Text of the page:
CARLY FIORINA TALKS PAID LEAVE, PRIVILEGE, AND THE PRESIDENCYCarly Fiorina
(Elle) – When Carly Fiorina outlines her vision for America, the presidential candidate uses a language in which she is fluent. She talks about “potential” and “entrepreneurship.” She calls for ambition and “performance.” She wants to see results. And she is determined to convince voters she knows how to get them. The former CEO of Hewlett-Packard and only Republican woman in the race means business.
Earlier this week, ELLE.com sat down with Fiorina for an interview that addressed opportunities for women in the workplace, her prescription to fix race relations in America, and which government policies she says make it “too hard for people to move ahead in their lives.”
You’ve talked before about the real lack of support you’ve gotten from organizations of liberal women. To counter that, why should women be excited about your candidacy?
I think that there are a lot of liberal women’s organizations that are actually about politics. They’re about ideology. They’re not about “lifting women up.” It’s only certain women, and I think that that’s pretty clear.
I started as a secretary, and therefore I know the importance of creating environments where people take chances on women. When I was in leadership positions in places like Hewlett-Packard, for example, we put in place processes that ensured that women were given the same opportunities as men. The result of that was we promoted so many women that by the time I left half of my direct reports were women. I start with that to say that I know from experience that if you build real meritocracies—real pay-for-performance environments—and you give women an opportunity to perform and you reward that performance, women will rise. Women will get ahead.
But do you think women face unique obstacles in the workplace that need to be addressed?
Of course, of course. Women still are scrutinized differently, caricatured differently, criticized differently than men.… I’ve been asked questions all my life that a man would never be asked. And that’s been true in this presidential run as well. What clothes am I wearing? Do my hormones prevent me from serving in the Oval Office? A man would never be asked that.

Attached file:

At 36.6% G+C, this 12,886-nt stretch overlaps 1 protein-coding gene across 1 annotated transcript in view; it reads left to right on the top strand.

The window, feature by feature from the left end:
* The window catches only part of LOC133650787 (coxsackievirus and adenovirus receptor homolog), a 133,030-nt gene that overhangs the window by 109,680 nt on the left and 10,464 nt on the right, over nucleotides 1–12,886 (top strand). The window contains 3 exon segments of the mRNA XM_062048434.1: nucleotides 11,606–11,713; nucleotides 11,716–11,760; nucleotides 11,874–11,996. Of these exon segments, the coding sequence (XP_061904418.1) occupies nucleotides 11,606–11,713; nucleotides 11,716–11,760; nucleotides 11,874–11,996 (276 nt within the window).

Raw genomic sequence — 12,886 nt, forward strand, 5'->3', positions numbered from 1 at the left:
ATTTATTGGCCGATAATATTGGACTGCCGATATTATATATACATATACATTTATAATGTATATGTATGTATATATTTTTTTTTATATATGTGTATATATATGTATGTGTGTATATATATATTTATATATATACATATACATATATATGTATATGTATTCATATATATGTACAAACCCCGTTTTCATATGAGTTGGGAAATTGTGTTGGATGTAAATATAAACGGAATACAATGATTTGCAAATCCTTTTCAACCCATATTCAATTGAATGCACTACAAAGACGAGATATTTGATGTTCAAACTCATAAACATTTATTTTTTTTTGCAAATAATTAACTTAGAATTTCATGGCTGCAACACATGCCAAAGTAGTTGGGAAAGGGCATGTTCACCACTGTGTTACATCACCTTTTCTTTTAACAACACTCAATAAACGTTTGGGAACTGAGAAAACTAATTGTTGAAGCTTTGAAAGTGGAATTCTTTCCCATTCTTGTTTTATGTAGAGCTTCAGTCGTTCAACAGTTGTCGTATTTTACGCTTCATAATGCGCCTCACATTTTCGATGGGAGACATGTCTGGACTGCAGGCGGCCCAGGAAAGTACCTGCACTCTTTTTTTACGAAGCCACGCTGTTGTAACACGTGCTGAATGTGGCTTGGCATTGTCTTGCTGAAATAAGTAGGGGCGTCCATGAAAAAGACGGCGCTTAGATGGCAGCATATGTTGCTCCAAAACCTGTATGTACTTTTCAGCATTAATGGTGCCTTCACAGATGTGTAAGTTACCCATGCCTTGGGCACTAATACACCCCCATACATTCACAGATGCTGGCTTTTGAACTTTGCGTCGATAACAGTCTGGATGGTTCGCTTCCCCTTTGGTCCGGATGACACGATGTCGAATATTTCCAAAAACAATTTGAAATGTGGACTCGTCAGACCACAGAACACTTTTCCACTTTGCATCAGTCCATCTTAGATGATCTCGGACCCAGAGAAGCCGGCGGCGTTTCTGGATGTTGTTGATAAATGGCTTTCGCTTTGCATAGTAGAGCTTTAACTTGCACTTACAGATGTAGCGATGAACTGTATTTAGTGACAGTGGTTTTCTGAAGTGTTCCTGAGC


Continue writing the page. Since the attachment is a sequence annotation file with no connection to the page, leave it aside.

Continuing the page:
There’s no question that women change the world. There’s just no question. The data’s clear. I’ve seen it with my own eyes. Women are half the potential of this nation. They are half the potential of the world. But women still are underutilized. When we utilize all the potential that we have—of which women represent half—we’re all better off.
To access that potential, would you advocate for workplace policies like paid leave and childcare benefits?
Of course. Women are facing trade-offs still that men aren’t. And so a smart business will use every tool available to allow women to both fulfill their potential in the workplace and take care of their other responsibilities. The thing that’s interesting to me is that technology allows us to do this. Technology can create opportunities for flextime and job-sharing.
When I was the CEO of HP, we pioneered a program around job-sharing. Women loved that. It’s not right for every job. It’s not right for every woman. But there are women who want to stay engaged in the workplace, but they also want more time at home. And so we figured out a way to allow them to continue to stay engaged, to bring their potential—but to do it with fewer hours. It served everybody. There are all kinds of ways to unlock women’s potential in a way that makes those choices easier for them.
Rumor has it you write your own speeches, which is almost unheard of in presidential races.
I do. Every word.
What is that process like?
You know, I’ve thought about all these issues for a long time because of the experience I’ve had. So I spend time just thinking and then I start making notes. I’ll set it aside for a couple days. I’ll come back to it. When I write things down, it tends to help me clarify them in my mind. When I put pen to paper, it helps me think more clearly. And therefore it helps me speak more clearly, I think.
It’s been a tragic and complicated year for race relations in America. As president, how would you strive to bridge those really systemic divides?